I believe the concept of "above-the line" voting for a party's nominated candidates is fundamentally flawed. Personally I always vote below the line, but I recognise that many voters do not want to have to cast 40 or so votes. Certainly, the large number of candidates typically found nowadays on a Senate ballot paper presents a challenge.

My solution would be to abolish "above-the line" voting. Then, quite simply, a voter need only cast as many votes as he/she wished, perhaps subject to a minimum number (e.g. six). Party candidates could still be listed under their party's name (eg. "Keep-Australia-Safe: Celia Standup, Jason Votewell, Anna Havago, etc."). Another improvement would be use of the Robson rotation to remove the so-called "donkey vote" factor.

The proposal, if implemented, would simplify voting, practically eliminate the risk of accidentally spoilt papers and ensure – as far as practicable – an outcome that accorded with the electorate's wishes. Will this come about?

Of course it will, just as soon as the major parties cease to be motivated by self-interest.

Alvin Hopper, Dickson

 

Gentleman's trip must be an acceptance issue

Why is Mick Gentleman spruiking trams from Tucson, Arizona ("Successful streetcar in the desert is no mirage", February 24, p2)? Isn't the government's decision signed and sealed? It must be that pesky community-acceptance problem.

Beyond the vandalism to Northbourne Avenue, the fatal weakness of the tram proposal is exposed by this question – why sink enormous funds and political capital into one artery of a uniquely huge, sparse and sub-standard network? Tucson's density is over two-and-a-half times that of Canberra. The government defends this anomaly with the cock-eyed notion of manufacturing density along the tram corridor. Of what possible use is this Gungahlin/Civic vampirism to our several other centres and their commuters?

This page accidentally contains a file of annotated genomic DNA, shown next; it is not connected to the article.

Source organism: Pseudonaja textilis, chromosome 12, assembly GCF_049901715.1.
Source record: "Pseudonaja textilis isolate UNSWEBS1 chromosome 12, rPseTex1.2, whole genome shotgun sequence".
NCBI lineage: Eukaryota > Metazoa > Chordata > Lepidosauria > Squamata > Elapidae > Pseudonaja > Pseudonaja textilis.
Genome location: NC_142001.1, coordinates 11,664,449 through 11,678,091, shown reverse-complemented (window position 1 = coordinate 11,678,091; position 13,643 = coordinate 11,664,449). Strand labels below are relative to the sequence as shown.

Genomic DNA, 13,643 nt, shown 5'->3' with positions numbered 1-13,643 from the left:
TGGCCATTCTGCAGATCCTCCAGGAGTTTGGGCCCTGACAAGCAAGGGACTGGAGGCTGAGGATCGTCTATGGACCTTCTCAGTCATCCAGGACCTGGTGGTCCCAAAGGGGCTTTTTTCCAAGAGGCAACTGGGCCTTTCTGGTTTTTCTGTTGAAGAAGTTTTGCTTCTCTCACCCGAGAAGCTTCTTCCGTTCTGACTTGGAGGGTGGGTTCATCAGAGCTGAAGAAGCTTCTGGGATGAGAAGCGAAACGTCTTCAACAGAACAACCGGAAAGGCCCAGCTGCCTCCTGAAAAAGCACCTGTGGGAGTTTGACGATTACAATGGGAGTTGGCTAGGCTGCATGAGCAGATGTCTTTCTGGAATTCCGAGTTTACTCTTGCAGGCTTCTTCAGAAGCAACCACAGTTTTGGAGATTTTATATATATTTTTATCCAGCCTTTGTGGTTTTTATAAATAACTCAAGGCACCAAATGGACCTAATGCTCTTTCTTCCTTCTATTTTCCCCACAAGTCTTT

Who is this government barracking for? It beggars belief that the answer is not the population of Canberra, but a single Green MLA.

Peter Robinson, Ainslie

Yet another light rail article not comparing like with like. Tucson City has a population of over 520,000 with another 500,000 in the immediate surround. Total more than 1million. Tucson City area 611 sq km, population density 1100 per sq km.

Canberra has a population of about 397,000 with another 40,000 in the immediate surround. Total about 437,000.

Canberra area 814 sq km, population density 487 per sq km.

What the article does not tell us is that the Tucson tram takes only 30 minutes to travel six kilometres and that the system cost $45 million per km to build.

If the Canberra tram is just as fast it will take one hour to travel from Gungahlin to Civic and cost $58 million per km to build, plus of course a few extra million for intersection upgrades plus a few extra million for more traffic lights plus a few extra million to move underground services.